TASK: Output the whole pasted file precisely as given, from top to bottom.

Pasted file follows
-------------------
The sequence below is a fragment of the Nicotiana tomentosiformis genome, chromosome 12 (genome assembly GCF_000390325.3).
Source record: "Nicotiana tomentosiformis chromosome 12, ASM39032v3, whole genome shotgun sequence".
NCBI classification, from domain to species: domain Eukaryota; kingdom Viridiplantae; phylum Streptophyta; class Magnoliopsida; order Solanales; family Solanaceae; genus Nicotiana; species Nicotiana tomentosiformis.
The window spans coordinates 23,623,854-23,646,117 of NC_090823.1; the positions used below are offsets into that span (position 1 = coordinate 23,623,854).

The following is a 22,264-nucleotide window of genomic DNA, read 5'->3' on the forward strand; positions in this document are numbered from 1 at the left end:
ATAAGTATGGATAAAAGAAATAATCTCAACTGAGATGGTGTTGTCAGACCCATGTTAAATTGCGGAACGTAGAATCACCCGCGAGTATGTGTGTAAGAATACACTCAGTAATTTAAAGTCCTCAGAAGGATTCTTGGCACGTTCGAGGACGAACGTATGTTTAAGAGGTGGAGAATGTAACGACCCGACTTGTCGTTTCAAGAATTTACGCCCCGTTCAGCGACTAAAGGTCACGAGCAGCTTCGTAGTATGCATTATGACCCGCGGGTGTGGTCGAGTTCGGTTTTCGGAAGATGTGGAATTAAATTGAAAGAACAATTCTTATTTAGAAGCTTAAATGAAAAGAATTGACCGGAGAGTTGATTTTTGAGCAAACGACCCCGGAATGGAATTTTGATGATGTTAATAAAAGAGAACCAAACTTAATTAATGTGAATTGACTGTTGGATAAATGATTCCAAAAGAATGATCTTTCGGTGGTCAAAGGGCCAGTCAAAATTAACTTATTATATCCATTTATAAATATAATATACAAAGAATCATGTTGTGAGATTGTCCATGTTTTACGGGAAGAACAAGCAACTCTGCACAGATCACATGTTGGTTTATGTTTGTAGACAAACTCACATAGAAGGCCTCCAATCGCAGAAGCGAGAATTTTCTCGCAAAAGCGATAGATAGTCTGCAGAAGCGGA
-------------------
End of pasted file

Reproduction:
The sequence below is a fragment of the Nicotiana tomentosiformis genome, chromosome 12 (genome assembly GCF_000390325.3).
Source record: "Nicotiana tomentosiformis chromosome 12, ASM39032v3, whole genome shotgun sequence".
NCBI classification, from domain to species: domain Eukaryota; kingdom Viridiplantae; phylum Streptophyta; class Magnoliopsida; order Solanales; family Solanaceae; genus Nicotiana; species Nicotiana tomentosiformis.
The window spans coordinates 23,623,854-23,646,117 of NC_090823.1; the positions used below are offsets into that span (position 1 = coordinate 23,623,854).

The following is a 22,264-nucleotide window of genomic DNA, read 5'->3' on the forward strand; positions in this document are numbered from 1 at the left end:
ATAAGTATGGATAAAAGAAATAATCTCAACTGAGATGGTGTTGTCAGACCCATGTTAAATTGCGGAACGTAGAATCACCCGCGAGTATGTGTGTAAGAATACACTCAGTAATTTAAAGTCCTCAGAAGGATTCTTGGCACGTTCGAGGACGAACGTATGTTTAAGAGGTGGAGAATGTAACGACCCGACTTGTCGTTTCAAGAATTTACGCCCCGTTCAGCGACTAAAGGTCACGAGCAGCTTCGTAGTATGCATTATGACCCGCGGGTGTGGTCGAGTTCGGTTTTCGGAAGATGTGGAATTAAATTGAAAGAACAATTCTTATTTAGAAGCTTAAATGAAAAGAATTGACCGGAGAGTTGATTTTTGAGCAAACGACCCCGGAATGGAATTTTGATGATGTTAATAAAAGAGAACCAAACTTAATTAATGTGAATTGACTGTTGGATAAATGATTCCAAAAGAATGATCTTTCGGTGGTCAAAGGGCCAGTCAAAATTAACTTATTATATCCATTTATAAATATAATATACAAAGAATCATGTTGTGAGATTGTCCATGTTTTACGGGAAGAACAAGCAACTCTGCACAGATCACATGTTGGTTTATGTTTGTAGACAAACTCACATAGAAGGCCTCCAATCGCAGAAGCGAGAATTTTCTCGCAAAAGCGATAGATAGTCTGCAGAAGCGGA